In the state of Florida, homestead protections are a significant topic of interest for property owners. These protections serve as a shield against certain types of creditors and offer tax benefits. However, the landscape becomes murky when you decide to put your property into a trust. This blog post aims to shed light on this complexity by examining the Engelke v. Estate of Engelke case and the critical Florida Statute 196.041, which defines legal or beneficial titles to property concerning homestead exemptions.
Florida’s homestead laws are designed to provide a safety net for homeowners. The protections extend not just to the owner but also to the owner’s spouse and heirs. The most apparent advantage is the asset protection against certain creditors, making it challenging for them to force the sale of the home to satisfy debts. The second layer of protection comes in the form of tax advantages, particularly in property tax assessments.
Trusts serve various purposes ranging from estate planning to probate avoidance. However, putting your property into a trust technically means transferring its legal title from your name into the trust. While trusts offer advantages, this transfer of title leads to questions about whether the property still qualifies for homestead protections under Florida law.
A Revocable Trust Still Allows you to Keep your Homestead Protections: Engelke v. Estate of Engelke
Engelke v. Estate of Engelke, which came before Florida’s Fourth District Court of Appeals in 2006, the judges were faced with a unique question: Could a house owned through a trust still qualify as a homestead under Florida law? At the heart of the matter was the late Paul Engelke, who had placed his home in a revocable trust.
The court pointed out that even though the home was technically owned by the trust, it was, for all intents and purposes, owned by a “natural person” when it came to homestead protections under the state constitution. What made the difference was Engelke’s right to revoke the trust at any time. Because of this right, he effectively retained a form of ownership over the house.
The judges concluded that Paul Engelke’s right to dissolve the trust meant that he never really gave up his stake in the home. So, as far as the law was concerned, his primary residence within the trust was indeed his homestead, granting him all the protections that come with that designation.
Critically that means that you can hold Property in a Trust in the State of Florida and still maintain the homestead tax exemptions to allow you to take advantage of the tax incentives Florida affords homeowners.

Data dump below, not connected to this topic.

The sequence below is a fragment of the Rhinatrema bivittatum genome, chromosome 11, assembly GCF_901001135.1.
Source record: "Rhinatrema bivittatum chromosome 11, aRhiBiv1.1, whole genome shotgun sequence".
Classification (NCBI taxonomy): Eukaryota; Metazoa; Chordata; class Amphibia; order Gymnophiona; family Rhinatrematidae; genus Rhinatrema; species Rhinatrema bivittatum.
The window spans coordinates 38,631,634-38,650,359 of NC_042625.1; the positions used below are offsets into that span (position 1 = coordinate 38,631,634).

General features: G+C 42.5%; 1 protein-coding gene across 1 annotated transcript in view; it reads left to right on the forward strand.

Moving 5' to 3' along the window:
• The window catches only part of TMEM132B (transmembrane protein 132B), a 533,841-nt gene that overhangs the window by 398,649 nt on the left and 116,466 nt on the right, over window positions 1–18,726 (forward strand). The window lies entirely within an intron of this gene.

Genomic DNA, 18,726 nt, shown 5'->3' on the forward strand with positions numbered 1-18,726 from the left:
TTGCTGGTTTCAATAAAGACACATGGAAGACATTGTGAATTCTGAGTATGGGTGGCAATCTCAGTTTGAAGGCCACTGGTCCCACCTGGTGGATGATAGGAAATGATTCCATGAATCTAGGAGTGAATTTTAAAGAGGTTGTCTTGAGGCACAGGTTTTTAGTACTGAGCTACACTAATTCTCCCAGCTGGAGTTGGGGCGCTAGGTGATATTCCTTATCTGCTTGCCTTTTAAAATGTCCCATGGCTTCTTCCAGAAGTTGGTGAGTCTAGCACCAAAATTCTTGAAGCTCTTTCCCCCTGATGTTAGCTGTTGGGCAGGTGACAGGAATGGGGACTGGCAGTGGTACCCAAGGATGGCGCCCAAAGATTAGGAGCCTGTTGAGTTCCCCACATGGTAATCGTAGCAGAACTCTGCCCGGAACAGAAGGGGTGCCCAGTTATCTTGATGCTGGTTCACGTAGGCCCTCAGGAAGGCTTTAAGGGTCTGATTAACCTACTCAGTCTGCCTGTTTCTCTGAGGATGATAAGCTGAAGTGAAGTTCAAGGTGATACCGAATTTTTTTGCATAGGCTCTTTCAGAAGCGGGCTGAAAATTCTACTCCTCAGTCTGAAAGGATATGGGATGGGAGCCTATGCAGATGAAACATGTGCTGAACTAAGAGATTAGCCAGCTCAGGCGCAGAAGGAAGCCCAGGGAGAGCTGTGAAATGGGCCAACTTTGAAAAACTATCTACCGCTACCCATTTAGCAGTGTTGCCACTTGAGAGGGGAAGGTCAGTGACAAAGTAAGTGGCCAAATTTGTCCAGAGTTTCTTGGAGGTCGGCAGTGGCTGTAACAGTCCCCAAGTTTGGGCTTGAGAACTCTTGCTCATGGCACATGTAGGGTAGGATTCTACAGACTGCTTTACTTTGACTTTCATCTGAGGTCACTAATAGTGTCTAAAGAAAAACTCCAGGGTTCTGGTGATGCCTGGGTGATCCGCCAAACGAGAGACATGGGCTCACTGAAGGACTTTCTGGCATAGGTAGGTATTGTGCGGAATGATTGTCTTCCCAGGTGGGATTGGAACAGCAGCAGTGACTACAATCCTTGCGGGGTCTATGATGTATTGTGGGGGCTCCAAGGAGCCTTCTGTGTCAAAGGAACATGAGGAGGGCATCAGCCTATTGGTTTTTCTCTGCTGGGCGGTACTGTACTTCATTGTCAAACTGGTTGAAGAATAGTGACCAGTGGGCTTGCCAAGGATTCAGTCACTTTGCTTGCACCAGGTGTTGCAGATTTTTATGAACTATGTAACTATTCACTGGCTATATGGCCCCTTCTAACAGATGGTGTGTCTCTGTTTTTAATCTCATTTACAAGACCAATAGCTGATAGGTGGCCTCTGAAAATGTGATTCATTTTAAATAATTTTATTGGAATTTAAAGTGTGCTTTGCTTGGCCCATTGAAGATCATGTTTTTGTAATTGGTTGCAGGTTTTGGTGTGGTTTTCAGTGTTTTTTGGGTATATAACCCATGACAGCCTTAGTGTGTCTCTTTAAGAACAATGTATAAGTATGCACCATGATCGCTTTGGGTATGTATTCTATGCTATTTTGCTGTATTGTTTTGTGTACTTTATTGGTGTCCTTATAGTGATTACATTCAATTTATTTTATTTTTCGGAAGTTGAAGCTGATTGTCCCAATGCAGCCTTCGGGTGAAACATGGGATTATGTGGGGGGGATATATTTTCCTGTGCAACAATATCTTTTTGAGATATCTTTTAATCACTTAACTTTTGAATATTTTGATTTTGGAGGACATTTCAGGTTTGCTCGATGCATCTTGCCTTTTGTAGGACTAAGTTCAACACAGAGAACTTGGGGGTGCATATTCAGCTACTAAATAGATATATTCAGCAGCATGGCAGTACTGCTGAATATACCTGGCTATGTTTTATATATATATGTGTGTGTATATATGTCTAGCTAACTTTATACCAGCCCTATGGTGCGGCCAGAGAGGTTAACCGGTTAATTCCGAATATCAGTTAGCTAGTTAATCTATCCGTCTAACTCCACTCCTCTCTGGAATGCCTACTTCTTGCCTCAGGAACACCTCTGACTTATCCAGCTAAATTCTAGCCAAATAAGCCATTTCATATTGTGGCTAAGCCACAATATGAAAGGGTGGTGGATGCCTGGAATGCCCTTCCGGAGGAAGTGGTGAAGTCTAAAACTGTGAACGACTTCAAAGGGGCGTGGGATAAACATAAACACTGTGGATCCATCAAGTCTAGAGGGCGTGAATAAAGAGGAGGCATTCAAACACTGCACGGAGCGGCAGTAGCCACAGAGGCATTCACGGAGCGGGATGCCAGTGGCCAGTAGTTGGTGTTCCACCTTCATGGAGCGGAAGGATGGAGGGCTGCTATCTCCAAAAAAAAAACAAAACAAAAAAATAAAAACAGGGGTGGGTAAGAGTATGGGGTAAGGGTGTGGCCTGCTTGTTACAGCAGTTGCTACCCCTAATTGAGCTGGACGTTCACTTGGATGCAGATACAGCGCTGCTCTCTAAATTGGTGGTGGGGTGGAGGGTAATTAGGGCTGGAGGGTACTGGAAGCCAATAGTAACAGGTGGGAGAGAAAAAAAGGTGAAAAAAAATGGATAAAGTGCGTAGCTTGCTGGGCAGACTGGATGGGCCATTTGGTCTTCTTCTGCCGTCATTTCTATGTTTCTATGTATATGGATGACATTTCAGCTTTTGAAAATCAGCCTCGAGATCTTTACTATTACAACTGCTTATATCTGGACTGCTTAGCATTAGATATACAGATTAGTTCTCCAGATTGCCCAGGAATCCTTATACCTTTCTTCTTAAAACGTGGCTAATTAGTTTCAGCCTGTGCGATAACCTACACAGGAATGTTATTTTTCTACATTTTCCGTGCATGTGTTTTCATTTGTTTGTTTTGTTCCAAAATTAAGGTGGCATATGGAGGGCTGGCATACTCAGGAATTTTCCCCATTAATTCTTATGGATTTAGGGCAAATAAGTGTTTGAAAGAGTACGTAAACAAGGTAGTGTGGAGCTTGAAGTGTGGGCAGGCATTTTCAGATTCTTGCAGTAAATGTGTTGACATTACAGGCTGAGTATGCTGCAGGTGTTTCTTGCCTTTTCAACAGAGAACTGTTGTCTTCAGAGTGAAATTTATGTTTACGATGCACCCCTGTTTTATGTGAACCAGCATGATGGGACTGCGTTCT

Homestead Rights in Other Beneficial Property Interests:
The Florida government has also extended the homestead protection to other types of ownership interests. This is codified as follows:
Fla. Stat. 196.041 Extent of homestead exemptions.—
(1) Vendees in possession of real estate under bona fide contracts to purchase when such instruments, under which they claim title, are recorded in the office of the clerk of the circuit court where said properties lie, and who reside thereon in good faith and make the same their permanent residence; persons residing on real estate by virtue of dower or other estates therein limited in time by deed, will, jointure, or settlement; and lessees owning the leasehold interest in a bona fide lease having an original term of 98 years or more in a residential parcel or in a condominium parcel as defined in chapter 718, or persons holding leases of 50 years or more, existing prior to June 19, 1973, for the purpose of homestead exemptions from ad valorem taxes and no other purpose, shall be deemed to have legal or beneficial and equitable title to said property. In addition, a tenant-stockholder or member of a cooperative apartment corporation who is entitled solely by reason of ownership of stock or membership in the corporation to occupy for dwelling purposes an apartment in a building owned by the corporation, for the purpose of homestead exemption from ad valorem taxes and for no other purpose, is deemed to have beneficial title in equity to said apartment and a proportionate share of the land on which the building is situated.